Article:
Buy-to-let – and social lending
In our view, assessing risk on the basis of both LTV and DSC ratios is inappropriate for buy-to-let lending. Lenders already set the LTV at which they are prepared to lend in the sector. And, instead of a DSC ratio, a more applicable test of affordability for buy-to-let lending is the rental coverage test, which lenders already use widely.
One of the main problems with the Basel proposals is that they do not acknowledge the special characteristics of buy-to-let lending. Buy-to-let loans are instead potentially captured under a broader heading of ‘specialist lending.’ That could mean that the risk weighting on buy-to-let lending rises from its current level of 35% to 120%.
The proposals are even more opaque on the classification of lending to social housing providers. This type of lending is not even listed as an asset class in the Basel proposals. As a result, it too could end up being classified as specialist lending – and hence attract a penal risk weighting of 120%.
For the funding of both buy-to-let and social housing, such an increase in risk weighting is unjustified, particularly when taking into account lenders’ experience of low levels of default with both types of lending.
For social housing in particular, a penal rating is entirely inappropriate, given that there has been no default in the sector resulting in loss for a lender or investor in the last 40 years. In the buy-to-let sector, CML data also shows that default rates are extremely low. As a result, we believe that no increase in risk weighting can be justified.
Imposing a higher risk weighting would have extremely serious consequences for both sectors. It would increase costs for borrowers – whether they are housing associations or buy-to-let investors – as firms are forced to cover higher capital costs. Some lenders may even choose to withdraw from these markets altogether, given the costs involved.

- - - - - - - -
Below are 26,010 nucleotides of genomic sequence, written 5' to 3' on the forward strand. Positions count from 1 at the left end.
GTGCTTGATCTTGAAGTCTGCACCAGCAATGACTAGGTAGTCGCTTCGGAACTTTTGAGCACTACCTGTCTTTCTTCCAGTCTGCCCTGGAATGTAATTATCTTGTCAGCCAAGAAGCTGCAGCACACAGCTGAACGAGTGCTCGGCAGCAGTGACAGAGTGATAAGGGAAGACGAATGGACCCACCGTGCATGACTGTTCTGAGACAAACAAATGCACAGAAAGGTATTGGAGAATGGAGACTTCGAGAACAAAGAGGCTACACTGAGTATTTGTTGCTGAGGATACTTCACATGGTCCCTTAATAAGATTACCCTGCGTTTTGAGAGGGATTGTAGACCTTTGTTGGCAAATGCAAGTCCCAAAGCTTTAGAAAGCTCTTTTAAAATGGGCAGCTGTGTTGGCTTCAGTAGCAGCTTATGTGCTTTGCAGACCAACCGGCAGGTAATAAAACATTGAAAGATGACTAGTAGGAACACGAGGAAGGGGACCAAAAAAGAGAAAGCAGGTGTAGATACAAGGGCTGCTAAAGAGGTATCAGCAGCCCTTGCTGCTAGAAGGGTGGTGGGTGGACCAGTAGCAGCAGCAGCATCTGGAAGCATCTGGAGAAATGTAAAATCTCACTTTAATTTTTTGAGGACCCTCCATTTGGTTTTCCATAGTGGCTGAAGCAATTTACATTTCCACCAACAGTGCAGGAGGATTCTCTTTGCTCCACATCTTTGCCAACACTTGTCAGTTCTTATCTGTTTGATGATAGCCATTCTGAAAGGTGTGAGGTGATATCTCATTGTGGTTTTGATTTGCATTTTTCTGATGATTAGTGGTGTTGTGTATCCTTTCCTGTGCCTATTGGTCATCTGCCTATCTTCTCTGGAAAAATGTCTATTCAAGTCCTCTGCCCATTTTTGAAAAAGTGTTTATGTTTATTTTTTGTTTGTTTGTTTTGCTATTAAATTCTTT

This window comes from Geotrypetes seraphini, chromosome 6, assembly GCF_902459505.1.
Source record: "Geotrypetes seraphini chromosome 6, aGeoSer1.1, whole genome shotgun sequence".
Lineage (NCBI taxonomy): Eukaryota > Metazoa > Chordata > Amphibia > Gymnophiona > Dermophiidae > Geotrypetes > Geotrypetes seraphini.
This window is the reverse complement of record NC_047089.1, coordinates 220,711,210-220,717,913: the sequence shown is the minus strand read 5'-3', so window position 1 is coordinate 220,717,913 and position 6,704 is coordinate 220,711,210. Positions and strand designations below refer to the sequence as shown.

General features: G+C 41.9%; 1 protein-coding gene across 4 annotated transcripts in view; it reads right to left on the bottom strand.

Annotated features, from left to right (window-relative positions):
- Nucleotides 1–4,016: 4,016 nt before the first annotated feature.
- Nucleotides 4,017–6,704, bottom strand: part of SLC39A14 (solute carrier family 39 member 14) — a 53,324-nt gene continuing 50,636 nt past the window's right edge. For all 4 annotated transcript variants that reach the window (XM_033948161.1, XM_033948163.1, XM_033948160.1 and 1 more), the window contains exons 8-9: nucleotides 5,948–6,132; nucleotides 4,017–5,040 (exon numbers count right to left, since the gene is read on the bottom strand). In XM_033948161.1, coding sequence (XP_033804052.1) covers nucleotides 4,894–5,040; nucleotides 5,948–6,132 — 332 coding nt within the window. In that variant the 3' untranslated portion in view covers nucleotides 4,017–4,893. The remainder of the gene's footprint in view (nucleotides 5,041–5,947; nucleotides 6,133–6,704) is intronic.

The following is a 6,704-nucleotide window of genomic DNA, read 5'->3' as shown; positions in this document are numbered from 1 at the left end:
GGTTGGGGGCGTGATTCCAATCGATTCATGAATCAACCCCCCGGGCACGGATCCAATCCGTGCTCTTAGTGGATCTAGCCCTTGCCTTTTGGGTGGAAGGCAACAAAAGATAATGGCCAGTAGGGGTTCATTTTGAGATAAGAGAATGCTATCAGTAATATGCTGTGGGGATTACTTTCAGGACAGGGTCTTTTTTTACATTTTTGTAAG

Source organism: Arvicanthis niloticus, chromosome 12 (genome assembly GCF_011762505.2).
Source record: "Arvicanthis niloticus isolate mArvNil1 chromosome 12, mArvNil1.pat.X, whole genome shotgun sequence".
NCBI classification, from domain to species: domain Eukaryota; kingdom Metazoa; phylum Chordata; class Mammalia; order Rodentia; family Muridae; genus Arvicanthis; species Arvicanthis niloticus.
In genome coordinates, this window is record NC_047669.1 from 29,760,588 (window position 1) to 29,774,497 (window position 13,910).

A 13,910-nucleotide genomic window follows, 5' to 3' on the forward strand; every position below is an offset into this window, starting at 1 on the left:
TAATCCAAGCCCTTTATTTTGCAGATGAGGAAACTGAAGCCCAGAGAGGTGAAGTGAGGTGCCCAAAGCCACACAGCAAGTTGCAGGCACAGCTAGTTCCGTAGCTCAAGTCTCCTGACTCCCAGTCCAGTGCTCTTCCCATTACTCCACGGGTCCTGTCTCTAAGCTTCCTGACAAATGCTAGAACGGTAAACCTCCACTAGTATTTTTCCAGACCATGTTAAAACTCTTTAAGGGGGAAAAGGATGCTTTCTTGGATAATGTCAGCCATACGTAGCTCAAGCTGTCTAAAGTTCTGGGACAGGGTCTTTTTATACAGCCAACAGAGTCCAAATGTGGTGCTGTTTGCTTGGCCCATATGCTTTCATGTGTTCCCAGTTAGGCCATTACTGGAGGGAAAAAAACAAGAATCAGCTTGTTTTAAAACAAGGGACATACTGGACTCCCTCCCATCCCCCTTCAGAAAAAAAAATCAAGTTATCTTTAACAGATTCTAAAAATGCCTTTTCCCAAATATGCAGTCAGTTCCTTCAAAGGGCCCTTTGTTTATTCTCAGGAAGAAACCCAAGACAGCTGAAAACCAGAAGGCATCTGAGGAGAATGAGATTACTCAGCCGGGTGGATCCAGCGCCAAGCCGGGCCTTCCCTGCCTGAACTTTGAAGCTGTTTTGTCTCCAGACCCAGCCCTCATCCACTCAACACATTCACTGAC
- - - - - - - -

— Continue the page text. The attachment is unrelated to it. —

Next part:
We have significant concerns with the Basel proposals. At a high level, we take issue with the methodology applied. The Basel authorities have presented no evidence to justify the higher risk weightings proposed. Indeed, our data suggests that lower risk weightings could be considered.
We would also point out that the UK regulatory framework has already undergone significant change in recent years and that reforms to both conduct and macro-prudential regulation have reinforced a system that is now robust enough to prevent the build-up of risk on lenders’ balance sheets.
Some of the recently introduced regulatory reforms have not yet even worked fully through the system, and some, particularly those introduced as a result of the MRR, should lower both the probability of default and loss given default. We therefore believe that the risk weighting of asset classes does not need to change in the way being proposed.
We are currently putting the finishing touches to an extensive submission on the Basel proposals, in consultation with members. We are also working alongside other UK trade associations, including the House Builders Federation, to ensure that there is a co-ordinated approach to highlight UK concerns, and with the European Mortgage Federation, so that these views are represented at a European level. And we have highlighted our concerns with the relevant government departments.
We would hope that the weight of opposition to the proposals will persuade the Basel authorities to re-consider them, and undertake further consultation with the industry. The authors of the Basel documents are due to publish responses later in the year and we hope that UK concerns will be reflected in modifications to the current proposals.